And while the character models are decent, those looking for a gore fix will surely be disappointed. There's no dismemberment, no decapitations, no slicing your opponent clean in two a la Samurai Shodown. The environments are bland, boxy, and non-descript, filled with ugly, grayish texturing and suffering a lack of variety. None of the environments truly affect gameplay, aside from being able to chop down the occasional tree. They also suffer from irritating collision detection, causing your sword to glance off a wall when it came nowhere near it.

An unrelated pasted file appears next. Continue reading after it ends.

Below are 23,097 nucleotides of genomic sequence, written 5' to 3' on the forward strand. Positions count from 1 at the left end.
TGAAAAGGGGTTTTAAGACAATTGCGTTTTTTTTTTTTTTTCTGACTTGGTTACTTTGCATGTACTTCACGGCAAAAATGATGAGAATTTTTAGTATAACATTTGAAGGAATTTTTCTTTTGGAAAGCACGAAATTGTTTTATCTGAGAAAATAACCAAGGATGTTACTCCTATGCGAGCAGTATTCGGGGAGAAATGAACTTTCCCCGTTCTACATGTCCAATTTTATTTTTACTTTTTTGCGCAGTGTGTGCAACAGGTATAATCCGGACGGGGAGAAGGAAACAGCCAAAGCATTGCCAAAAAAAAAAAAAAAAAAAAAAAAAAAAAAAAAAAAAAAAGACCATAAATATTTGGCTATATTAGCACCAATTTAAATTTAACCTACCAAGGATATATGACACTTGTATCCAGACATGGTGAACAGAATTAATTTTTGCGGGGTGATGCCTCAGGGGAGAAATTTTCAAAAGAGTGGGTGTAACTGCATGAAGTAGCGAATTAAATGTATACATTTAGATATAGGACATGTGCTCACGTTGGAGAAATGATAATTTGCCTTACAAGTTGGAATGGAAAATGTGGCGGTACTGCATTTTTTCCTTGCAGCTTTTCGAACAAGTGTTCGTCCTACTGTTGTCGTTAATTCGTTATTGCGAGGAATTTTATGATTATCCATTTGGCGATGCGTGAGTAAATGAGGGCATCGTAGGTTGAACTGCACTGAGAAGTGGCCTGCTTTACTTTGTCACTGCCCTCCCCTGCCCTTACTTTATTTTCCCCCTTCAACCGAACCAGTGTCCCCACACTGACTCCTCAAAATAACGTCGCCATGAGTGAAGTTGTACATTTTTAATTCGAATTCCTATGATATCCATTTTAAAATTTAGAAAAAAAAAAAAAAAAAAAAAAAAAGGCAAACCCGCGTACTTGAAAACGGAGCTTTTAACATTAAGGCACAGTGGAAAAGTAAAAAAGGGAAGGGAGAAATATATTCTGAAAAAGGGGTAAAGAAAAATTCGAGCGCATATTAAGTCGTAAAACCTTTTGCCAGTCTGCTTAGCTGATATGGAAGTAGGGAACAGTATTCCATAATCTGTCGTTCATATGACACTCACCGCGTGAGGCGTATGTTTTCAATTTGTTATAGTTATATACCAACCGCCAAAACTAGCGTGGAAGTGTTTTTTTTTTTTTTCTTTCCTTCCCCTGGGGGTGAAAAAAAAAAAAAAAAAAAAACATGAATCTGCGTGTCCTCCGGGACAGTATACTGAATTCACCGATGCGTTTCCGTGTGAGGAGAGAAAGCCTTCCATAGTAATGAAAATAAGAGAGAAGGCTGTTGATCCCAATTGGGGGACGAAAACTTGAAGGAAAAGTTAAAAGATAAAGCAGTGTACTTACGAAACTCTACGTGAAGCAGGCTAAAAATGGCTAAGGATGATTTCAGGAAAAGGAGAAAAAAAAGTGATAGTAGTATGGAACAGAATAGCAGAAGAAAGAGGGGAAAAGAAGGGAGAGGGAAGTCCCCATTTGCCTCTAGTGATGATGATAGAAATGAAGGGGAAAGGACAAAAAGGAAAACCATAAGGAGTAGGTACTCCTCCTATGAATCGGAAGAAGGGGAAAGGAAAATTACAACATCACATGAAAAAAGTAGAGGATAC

Audio, however, is a positive point. Swords clanging, leaves rustling, the cries of your slain opponent, they all sound good, and the voice acting is top notch. There is no music during the battles, and although that might sound like a drawback, it actually serves to enhance the sense of atmosphere pervading the battles.
In the end, Bushido Blade fails as a game. The options provided to the player are too few; there is little to keep the player coming back after fully completing the Story Mode. But it is an interesting experiment, and Square must be applauded for taking some risks in a genre that seemingly looks down on innovation. It aspires to be a true "samurai simulator," and with a few tweaks could have been an instant classic. But as it is, it never rises above the level of mediocrity.
Reviewer's Score: 5/10 | Originally Posted: 02/04/05